This is a collection of complex and intriguing essays on Aristotle and Plato. The range of subjects is broad, and includes a number of pieces on Aristotle’s treatment of knowledge, some essays on nous, perception and consciousness, works on love, beauty and justice in Plato, and others. Kosman’s approach is precise and also expansive. He has a nice way of using small interesting puzzles about Aristotle’s thought as hidden passageways into exploration of the deepest Aristotelian concepts. He is very careful in considering language, context of obscure statements and all scholarly concerns. But he also allows himself to roam around the periphery of his subjects, almost always bringing us back to the center at the end. This occasionally leads to a feeling that one is tumbling from one concern to another without being able to see clearly where the essay is heading, and at least once or twice Kosman concludes an essay with a paragraph I wish he had put on the front end. But these are barely complaints; the richness of each essay is tied to the latitude he gives himself, and I found every essay elucidating, enriching and provocative.
Though the collection is organized chronologically, with no attempt to group the essays topically, such an organization might have been productive. I read through the essays twice, first in the order presented, and then grouping them topically, and found much instructional complementarity in the latter.
I will follow one such thread in this review, to give the reader a sense of Kosman’s approach. A number of essays address questions in Aristotle concerning the nature of epistêmê, and the related concepts, nous, apodeixis and epagôgê. Kosman begins this exploration in the opening essay of the book, “Understanding, Explanation, and Insight in Aristotle’s Posterior Analytics ”, with the unusual translation of the word apodeixis as ‘explanation.’ The importance of this is that even Aristotle’s works on logic should not be regarded simply as laying out rules for proper inference, but Aristotle here, as elsewhere, always has ti esti? questions in sight. Kosman claims that both Analytics are governed by a single interest: the nature of explanatory science (86). We are by nature drawn not just to learn how things happen, but what they are. Kosman quotes Aristotle: “what something is and why it is are the same” ( Post. An. 90a15). But Kosman understands this in an interesting way: cause, he says must not be understood as something separate from the entity, but the search for a cause is the search for an understanding of the entity “under that description that reveals some of its kath’ auto predicates.” To explain something, then, is by nature to understand what it is, and to know what something is we must know why it must be what it is; that is, we must know its cause.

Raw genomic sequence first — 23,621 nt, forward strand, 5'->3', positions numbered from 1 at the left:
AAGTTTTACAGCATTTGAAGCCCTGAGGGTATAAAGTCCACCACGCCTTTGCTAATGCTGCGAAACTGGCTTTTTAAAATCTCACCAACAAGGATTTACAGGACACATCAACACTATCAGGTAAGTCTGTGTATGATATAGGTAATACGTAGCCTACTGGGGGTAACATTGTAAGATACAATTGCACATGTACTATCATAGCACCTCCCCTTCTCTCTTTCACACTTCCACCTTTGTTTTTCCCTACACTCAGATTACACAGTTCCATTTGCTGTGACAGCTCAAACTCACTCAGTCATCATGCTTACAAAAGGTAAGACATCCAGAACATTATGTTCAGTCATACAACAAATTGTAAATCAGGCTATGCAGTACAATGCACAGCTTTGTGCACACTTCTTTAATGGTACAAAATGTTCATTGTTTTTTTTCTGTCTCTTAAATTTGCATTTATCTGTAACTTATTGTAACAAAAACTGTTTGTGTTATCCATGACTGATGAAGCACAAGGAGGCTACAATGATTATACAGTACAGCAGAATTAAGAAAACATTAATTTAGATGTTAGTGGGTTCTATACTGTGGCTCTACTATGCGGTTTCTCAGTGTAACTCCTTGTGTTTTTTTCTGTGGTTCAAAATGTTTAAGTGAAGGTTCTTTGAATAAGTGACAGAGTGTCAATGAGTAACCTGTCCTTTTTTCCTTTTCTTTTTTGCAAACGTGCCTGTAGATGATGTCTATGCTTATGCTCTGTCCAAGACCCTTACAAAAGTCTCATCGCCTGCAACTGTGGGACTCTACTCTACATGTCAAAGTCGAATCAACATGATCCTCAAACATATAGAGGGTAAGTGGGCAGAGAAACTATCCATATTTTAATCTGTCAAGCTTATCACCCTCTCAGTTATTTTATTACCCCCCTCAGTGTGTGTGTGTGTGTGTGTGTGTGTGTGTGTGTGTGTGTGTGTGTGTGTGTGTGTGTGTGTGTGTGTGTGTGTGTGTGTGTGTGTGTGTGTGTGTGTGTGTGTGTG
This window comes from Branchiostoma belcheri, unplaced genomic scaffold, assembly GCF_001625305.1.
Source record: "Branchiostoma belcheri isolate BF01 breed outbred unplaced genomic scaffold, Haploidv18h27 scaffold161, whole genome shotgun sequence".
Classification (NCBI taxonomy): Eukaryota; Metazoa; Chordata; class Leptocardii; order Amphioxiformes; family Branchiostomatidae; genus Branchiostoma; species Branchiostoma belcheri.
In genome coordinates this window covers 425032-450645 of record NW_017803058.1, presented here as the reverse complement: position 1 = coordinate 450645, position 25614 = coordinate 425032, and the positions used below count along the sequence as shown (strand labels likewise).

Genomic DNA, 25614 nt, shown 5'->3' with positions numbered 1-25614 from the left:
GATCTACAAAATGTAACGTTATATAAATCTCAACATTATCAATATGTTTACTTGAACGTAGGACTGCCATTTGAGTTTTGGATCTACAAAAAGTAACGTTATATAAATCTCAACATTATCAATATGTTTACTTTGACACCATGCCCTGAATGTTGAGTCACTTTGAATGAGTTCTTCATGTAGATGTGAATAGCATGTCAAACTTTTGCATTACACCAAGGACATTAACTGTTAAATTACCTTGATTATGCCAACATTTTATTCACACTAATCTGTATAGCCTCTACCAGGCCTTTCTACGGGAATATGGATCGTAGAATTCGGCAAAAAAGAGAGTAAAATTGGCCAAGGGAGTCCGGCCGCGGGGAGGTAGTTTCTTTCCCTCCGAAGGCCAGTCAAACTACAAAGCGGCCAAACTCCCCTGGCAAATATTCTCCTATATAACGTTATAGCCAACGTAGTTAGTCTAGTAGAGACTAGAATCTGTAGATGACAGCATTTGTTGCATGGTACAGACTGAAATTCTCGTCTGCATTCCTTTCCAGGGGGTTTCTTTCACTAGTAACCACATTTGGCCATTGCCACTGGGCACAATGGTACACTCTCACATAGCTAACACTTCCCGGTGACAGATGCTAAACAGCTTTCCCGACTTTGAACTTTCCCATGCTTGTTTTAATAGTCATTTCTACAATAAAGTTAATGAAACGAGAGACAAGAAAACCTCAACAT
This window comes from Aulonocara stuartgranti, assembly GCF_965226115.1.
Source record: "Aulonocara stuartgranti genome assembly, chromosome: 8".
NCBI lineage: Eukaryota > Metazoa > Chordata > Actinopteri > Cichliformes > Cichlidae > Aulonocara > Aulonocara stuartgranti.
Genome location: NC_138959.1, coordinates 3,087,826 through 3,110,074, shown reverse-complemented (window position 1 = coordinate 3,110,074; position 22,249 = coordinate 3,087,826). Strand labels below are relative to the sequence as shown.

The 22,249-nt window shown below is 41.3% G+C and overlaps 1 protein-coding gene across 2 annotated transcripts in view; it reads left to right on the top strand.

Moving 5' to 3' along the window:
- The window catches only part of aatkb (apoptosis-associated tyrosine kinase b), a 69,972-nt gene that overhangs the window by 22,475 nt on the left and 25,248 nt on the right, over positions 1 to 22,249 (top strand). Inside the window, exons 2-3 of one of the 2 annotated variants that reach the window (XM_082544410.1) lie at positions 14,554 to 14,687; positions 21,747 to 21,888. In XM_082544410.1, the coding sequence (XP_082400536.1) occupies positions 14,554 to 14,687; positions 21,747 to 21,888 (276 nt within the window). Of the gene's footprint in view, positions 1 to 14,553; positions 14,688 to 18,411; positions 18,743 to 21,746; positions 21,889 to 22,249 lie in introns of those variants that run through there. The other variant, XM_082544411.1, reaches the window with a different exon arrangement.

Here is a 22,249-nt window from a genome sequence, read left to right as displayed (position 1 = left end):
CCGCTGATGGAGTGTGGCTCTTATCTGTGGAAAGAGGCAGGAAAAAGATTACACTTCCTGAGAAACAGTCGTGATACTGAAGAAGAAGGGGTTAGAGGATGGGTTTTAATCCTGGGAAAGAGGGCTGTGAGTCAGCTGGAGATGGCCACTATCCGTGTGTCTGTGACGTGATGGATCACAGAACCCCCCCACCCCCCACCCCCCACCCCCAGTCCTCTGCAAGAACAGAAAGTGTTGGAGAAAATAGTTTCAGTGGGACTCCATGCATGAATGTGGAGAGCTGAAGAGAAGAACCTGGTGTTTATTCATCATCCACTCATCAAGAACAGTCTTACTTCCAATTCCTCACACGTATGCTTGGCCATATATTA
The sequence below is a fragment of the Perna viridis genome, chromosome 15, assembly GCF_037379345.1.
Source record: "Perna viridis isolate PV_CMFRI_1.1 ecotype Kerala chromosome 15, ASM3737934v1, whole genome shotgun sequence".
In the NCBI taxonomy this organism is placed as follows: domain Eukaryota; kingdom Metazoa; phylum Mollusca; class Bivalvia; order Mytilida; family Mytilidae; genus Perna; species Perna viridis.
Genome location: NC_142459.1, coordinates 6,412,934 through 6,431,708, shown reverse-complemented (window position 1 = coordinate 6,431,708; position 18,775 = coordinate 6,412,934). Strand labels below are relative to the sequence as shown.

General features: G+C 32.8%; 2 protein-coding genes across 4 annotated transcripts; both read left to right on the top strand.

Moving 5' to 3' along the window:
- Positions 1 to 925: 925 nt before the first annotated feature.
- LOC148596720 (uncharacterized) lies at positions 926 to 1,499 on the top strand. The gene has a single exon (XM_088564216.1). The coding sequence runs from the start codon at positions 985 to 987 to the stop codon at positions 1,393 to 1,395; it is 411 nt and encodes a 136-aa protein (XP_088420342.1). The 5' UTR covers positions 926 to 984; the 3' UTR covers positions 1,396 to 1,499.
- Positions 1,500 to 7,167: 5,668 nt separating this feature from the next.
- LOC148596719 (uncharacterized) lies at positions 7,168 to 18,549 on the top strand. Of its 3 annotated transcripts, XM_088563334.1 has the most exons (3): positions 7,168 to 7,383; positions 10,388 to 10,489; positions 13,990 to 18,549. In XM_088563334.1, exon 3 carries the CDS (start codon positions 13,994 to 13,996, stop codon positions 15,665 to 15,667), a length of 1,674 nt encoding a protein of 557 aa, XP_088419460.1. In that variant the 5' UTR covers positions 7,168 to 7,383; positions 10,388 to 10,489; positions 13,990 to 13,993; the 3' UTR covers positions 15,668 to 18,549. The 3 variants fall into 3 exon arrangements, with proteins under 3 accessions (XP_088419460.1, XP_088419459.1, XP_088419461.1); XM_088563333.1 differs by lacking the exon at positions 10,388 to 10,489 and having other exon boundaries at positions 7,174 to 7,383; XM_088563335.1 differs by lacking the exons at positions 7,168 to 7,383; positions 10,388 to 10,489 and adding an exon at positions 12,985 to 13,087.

To explain means to find a “description K of some entity that is L, which description reveals the cause of that entity being L” (9). Thus, a syllogism can be seen not simply as a proof that something is the case, but as an exploration of why it is the case. For instance (my example): Jack is a bachelor. Jack is also Caucasian, 5′ 9″ and a philatelist. No syllogism can be drawn from these descriptions. But if we notice that Jack is a Catholic priest, then we might have a syllogism, and we have one precisely because we have discovered the aspect of who Jack is that, viewed as a genus, accounts for his bachelorhood. As Kosman says in a later essay: “the first essential task of scientific explanation will be the noetic task of correctly describing particulars” (90).
As cause and essence turn out to be mutually entailing, like concave and convex, so does the connection between epagôgê and apodeixis. These are usually thought of as separate, complementary processes. Epagôgê is seen as the function of nous, or the process by which we discover the universal major premise of a syllogism, and apodeixis is thought of as a technical procedure by which we draw inferences about particulars from the universals that epagôgê has discovered. Kosman argues first that nous is not a mysterious act of ‘seeing’ principles (19) which is a distinct way of coming to know, complementary to the dependent apodeixis. In fact, “the way in which we come to . . . recognize principles as principles, just is the act of explaining.” Nous is to epagôgê as epistêmê is to apodeixis. But further, epagôgê is not a radically different process from apodeixis, but rather (if I understand Kosman correctly) the ‘concave’ perspective of the process of explanation that reveals principles, in their employment, as principles. The ‘convex’ perspective is apodeixis, which draws from principles to complete an explanation, showing a necessary connection between a cause (the explanandum viewed through the specific characteristic that accounts for this aspect of its being) and the phenomenon under investigation.